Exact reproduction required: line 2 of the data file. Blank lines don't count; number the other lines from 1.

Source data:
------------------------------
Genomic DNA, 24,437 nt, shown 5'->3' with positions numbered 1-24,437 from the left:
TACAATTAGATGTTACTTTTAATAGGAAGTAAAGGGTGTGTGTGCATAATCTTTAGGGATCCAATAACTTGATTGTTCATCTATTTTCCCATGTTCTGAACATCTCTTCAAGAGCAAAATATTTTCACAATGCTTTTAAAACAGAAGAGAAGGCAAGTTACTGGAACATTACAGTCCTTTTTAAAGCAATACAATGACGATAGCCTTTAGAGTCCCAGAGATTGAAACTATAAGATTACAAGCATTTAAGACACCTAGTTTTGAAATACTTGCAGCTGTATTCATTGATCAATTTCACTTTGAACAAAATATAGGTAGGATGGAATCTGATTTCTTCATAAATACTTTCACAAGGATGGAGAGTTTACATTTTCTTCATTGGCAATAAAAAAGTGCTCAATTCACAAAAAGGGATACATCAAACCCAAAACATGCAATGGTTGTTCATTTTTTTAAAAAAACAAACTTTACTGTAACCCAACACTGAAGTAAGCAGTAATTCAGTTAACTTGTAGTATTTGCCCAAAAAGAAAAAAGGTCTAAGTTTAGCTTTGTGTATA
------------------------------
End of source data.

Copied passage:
TACAATTAGATGTTACTTTTAATAGGAAGTAAAGGGTGTGTGTGCATAATCTTTAGGGATCCAATAACTTGATTGTTCATCTATTTTCCCATGTTCTGAACATCTCTTCAAGAGCAAAATATTTTCACAATGCTTTTAAAACAGAAGAGAAGGCAAGTTACTGGAACATTACAGTCCTTTTTAAAGCAATACAATGACGATAGCCTTTAGAGTCCCAGAGATTGAAACTATAAGATTACAAGCATTTAAGACACCTAGTTTTGAAATACTTGCAGCTGTATTCATTGATCAATTTCACTTTGAACAAAATATAGGTAGGATGGAATCTGATTTCTTCATAAATACTTTCACAAGGATGGAGAGTTTACATTTTCTTCATTGGCAATAAAAAAGTGCTCAATTCACAAAAAGGGATACATCAAACCCAAAACATGCAATGGTTGTTCATTTTTTTAAAAAAACAAACTTTACTGTAACCCAACACTGAAGTAAGCAGTAATTCAGTTAACTTGTAGTATTTGCCCAAAAAGAAAAAAGGTCTAAGTTTAGCTTTGTGTATA